Unfortunately his mind proved unequal to the task of leading a second agitation successfully. He gradually broke away from the control of the clergy who, conscious of the fact that the case was now quite different from that of 1869, when the proper authority had abdicated its rights, were striving to keep him within legal bounds. As the priests refused their ministrations to him and his abettors, he tried to replace them by his own, and proclaimed himself a prophet. At the same time he raised the standard of revolt against the Canadian Government, and, 26 March, 1885, was present at the engagement of Duck Lake in which the troops were defeated. Then followed the battles of Fish Creek (24 April), Cut Knife (2 May), and Batoche, where the Metis were finally routed (12 May) after four days' fighting with troops vastly superior in number and equipment. Perhaps the most regrettable incident of this ill-advised insurrection was the massacre of Fathers Fafard and Marchand, O.M.I., with a number of white settlers of Frog Lake, at the hands of pagan Crees. The country was laid waste and numerous missions were ruined by the same tribe of natives. Despite the testimony of the physicians, who declared his irresponsibility, Louis Riel was sentenced to death and executed at Regina, dying in the profession of the most Christian-like sentiments (16 Nov., 1885). Then the Government of Canada did what it had so long neglected. It examined the claims of the half-breeds and redressed their grievances.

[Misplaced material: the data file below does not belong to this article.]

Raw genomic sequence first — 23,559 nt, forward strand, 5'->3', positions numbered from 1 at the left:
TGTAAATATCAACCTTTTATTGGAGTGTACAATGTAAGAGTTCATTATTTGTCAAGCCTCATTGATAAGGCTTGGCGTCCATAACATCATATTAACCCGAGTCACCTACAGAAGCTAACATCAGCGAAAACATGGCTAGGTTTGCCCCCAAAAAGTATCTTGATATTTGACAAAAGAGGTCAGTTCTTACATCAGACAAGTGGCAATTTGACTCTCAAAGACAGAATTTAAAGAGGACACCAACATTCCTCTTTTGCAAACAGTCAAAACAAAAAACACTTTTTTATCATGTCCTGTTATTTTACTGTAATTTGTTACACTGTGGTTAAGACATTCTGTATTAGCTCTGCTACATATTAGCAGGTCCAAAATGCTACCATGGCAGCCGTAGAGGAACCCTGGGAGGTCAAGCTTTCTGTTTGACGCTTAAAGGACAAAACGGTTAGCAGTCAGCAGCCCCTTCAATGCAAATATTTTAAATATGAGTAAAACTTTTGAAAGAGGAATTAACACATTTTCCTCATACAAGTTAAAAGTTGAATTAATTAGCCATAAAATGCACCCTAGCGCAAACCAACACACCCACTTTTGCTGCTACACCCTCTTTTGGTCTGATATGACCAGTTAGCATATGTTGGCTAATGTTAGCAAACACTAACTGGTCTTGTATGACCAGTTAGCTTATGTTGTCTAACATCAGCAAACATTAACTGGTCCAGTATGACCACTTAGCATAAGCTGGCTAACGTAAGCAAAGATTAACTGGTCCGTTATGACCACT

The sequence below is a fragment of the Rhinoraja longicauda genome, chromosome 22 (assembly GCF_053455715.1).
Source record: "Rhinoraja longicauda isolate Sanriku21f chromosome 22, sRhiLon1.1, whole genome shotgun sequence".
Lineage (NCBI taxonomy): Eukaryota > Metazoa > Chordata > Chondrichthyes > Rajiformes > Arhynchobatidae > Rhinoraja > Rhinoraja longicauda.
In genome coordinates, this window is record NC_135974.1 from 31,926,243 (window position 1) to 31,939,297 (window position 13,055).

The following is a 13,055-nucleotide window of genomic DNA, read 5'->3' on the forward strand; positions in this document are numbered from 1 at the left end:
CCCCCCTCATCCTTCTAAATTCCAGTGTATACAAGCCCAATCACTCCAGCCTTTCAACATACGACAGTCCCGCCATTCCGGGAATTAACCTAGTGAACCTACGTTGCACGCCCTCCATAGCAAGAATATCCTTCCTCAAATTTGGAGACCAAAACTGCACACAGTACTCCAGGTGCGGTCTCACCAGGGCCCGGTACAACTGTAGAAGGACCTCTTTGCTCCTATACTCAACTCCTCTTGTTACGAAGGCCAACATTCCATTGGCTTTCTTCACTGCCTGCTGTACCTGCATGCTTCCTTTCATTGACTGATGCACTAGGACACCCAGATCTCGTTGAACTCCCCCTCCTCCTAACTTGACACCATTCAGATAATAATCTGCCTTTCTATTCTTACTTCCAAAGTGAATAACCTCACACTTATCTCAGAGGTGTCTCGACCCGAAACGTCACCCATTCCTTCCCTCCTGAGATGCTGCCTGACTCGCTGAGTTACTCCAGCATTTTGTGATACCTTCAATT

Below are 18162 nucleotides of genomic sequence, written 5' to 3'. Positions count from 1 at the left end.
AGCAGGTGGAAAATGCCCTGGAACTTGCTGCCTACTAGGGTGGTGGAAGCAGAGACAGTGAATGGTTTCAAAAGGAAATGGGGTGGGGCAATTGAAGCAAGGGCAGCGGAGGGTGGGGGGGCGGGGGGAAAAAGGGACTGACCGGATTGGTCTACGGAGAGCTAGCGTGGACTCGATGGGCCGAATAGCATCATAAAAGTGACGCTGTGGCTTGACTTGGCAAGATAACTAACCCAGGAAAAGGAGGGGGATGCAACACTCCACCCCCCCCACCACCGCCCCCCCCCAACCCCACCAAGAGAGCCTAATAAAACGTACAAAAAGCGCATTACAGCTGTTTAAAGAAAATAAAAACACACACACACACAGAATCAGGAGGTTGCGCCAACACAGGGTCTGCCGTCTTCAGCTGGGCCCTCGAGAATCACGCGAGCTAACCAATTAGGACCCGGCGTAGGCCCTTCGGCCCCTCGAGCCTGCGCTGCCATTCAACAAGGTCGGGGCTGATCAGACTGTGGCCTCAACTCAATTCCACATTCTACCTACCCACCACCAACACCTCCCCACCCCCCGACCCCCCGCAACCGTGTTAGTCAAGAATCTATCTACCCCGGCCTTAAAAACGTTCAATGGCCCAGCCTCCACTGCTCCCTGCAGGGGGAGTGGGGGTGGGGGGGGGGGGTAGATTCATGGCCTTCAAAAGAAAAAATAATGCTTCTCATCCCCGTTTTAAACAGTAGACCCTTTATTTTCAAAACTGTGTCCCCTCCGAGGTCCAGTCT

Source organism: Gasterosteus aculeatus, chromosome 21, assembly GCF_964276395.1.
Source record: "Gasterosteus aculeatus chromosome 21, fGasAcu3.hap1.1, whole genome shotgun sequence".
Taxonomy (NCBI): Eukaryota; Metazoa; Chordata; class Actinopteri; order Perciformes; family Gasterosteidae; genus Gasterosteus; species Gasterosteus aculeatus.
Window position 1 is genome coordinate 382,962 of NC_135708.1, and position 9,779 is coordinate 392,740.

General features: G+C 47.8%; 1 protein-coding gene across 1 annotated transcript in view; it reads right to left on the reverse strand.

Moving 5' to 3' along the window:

The one good result of the Saskatchewan Rebellion, apart from the necessity to which the Ottawa Government was put of recognizing the rights of the northern Metis, consisted in the fact that it drew the attention of the civilized world to the fertile plains of the Canadian West. The first transcontinental railway was completed (7 Nov., 1885). It served to bring thither large numbers of colonists of all nationalities, some of whom (the Doukhobors of Saskatchewan and the Mormons of Alberta) were scarcely of a desirable class. The new inhabitants soon clamoured for a larger share of influence in the territorial government than had previously been enjoyed by the people, and their agitation resulted in the Federal Parliament granting the territories, in the course of 1888, a legislative assembly with a correspondingly larger degree of autonomy. On 4 July of that year, a French Catholic, in the person of Joseph Royal, was appointed lieutenant-governor. The territories had then a common capital in Regina, previous to 27 March, 1882 this had been at Battleford (at the confluence of the Battle and Saskatchewan Rivers). The total white population was (1888) 69,500.